4. People are watching you to see if your actions match your words. Because of the lack of integrity in some of our leaders, our world now looks at leaders through scrutinizing eyes. They may hear your lips flapping, but they don’t see your actions lining up with the words you speak. The first rule of integrity is probably “Tell the truth and live the truth, even when no one is looking”. Right up there with this rule is “If you say you are going to do something or you want your team to act a certain way, you better do it”. If you don’t, your credibility will instantly become tarnished, and people will lose trust in you and the words you speak.
5. Not everyone in your company wants to be an “A player” on your team. Somewhere along the way, company leaders have grabbed onto the idea that every single person in their company wants to “play to their full potential” and “rise to the top”. This is just not the case. There are many people in companies who love playing a support role. They are your “B players”, and they are perfectly content playing that role. As a leader, if you are going for only “A players” or people who want to get there, I recommend you read the book Topgrading by Brad Smart and then only hire people who have the qualities of the “A players” of the world. Having said this, I just don’t know how well a company would operate with all “A players”. I feel that we need people in support roles who don’t want to rise to the top of the company, but that is just my opinion. The truth is to know that even though you may want everyone succeeding beyond their wildest dreams, there are people who just don’t want that for their lives, and as a leader, you have a decision to make: You either have a mix of “A and B Players”, or you only hire “A players” who are going to rise to the top of your company. It’s all up to you.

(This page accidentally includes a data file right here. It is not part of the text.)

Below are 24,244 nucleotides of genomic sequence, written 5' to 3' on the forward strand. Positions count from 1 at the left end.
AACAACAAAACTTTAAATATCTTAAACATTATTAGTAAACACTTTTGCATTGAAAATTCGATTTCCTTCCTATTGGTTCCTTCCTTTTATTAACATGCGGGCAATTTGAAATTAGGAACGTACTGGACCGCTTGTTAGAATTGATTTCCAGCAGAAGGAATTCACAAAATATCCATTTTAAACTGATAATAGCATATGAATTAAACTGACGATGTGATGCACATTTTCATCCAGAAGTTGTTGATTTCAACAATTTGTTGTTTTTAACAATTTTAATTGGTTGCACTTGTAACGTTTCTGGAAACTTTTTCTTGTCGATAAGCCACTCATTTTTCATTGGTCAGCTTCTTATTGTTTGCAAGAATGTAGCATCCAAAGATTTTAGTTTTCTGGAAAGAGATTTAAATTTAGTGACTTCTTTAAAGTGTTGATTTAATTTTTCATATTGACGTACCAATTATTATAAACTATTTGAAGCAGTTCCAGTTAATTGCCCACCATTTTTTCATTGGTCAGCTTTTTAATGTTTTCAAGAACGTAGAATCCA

6. There is a 99.9% chance that the people in your company are gossiping about you and others. Let’s face it: People talk about other people in your company. Of course, they love to spread around the bad stuff, but as a leader, you must be willing to know that there is a grapevine in your company, and it is important to know what is being heard through the grapevine. I don’t want to suggest that you dwell on this topic, but it is important that you put your ear to the ground enough to know what is being said at the water fountain, over lunch and during breaks about you, your team or your company. It could be very valuable information that can lead you to making a decision that could turn your company around.
To learn more about the people in your company and what they want from you as a leader, contact me today for a complimentary coaching session. I am happy to see how I can help you.